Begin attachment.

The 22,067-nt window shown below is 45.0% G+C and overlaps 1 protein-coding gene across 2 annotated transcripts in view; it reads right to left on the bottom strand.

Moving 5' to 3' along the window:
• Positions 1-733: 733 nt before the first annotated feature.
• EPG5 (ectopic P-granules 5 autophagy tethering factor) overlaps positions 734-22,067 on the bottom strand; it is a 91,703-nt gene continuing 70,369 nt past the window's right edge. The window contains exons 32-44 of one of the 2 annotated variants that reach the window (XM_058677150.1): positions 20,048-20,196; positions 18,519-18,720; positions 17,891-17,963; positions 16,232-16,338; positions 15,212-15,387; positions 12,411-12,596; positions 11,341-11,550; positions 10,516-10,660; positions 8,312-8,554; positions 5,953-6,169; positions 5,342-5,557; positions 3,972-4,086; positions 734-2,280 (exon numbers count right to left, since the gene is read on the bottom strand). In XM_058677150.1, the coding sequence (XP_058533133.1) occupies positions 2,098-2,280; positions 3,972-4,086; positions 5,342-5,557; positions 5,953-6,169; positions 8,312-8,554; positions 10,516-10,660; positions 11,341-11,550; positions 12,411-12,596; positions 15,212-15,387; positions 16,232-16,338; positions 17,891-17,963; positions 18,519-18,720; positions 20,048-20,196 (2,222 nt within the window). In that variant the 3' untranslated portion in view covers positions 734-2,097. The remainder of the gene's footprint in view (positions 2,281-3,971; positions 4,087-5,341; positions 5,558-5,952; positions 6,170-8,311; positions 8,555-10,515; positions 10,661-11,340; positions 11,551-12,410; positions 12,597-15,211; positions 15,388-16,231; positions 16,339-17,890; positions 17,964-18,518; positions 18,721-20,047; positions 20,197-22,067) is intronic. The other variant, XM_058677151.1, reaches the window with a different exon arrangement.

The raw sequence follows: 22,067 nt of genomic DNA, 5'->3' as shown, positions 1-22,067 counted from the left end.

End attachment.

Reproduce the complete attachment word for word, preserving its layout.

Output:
The 22,067-nt window shown below is 45.0% G+C and overlaps 1 protein-coding gene across 2 annotated transcripts in view; it reads right to left on the bottom strand.

Moving 5' to 3' along the window:
• Positions 1-733: 733 nt before the first annotated feature.
• EPG5 (ectopic P-granules 5 autophagy tethering factor) overlaps positions 734-22,067 on the bottom strand; it is a 91,703-nt gene continuing 70,369 nt past the window's right edge. The window contains exons 32-44 of one of the 2 annotated variants that reach the window (XM_058677150.1): positions 20,048-20,196; positions 18,519-18,720; positions 17,891-17,963; positions 16,232-16,338; positions 15,212-15,387; positions 12,411-12,596; positions 11,341-11,550; positions 10,516-10,660; positions 8,312-8,554; positions 5,953-6,169; positions 5,342-5,557; positions 3,972-4,086; positions 734-2,280 (exon numbers count right to left, since the gene is read on the bottom strand). In XM_058677150.1, the coding sequence (XP_058533133.1) occupies positions 2,098-2,280; positions 3,972-4,086; positions 5,342-5,557; positions 5,953-6,169; positions 8,312-8,554; positions 10,516-10,660; positions 11,341-11,550; positions 12,411-12,596; positions 15,212-15,387; positions 16,232-16,338; positions 17,891-17,963; positions 18,519-18,720; positions 20,048-20,196 (2,222 nt within the window). In that variant the 3' untranslated portion in view covers positions 734-2,097. The remainder of the gene's footprint in view (positions 2,281-3,971; positions 4,087-5,341; positions 5,558-5,952; positions 6,170-8,311; positions 8,555-10,515; positions 10,661-11,340; positions 11,551-12,410; positions 12,597-15,211; positions 15,388-16,231; positions 16,339-17,890; positions 17,964-18,518; positions 18,721-20,047; positions 20,197-22,067) is intronic. The other variant, XM_058677151.1, reaches the window with a different exon arrangement.

The raw sequence follows: 22,067 nt of genomic DNA, 5'->3' as shown, positions 1-22,067 counted from the left end.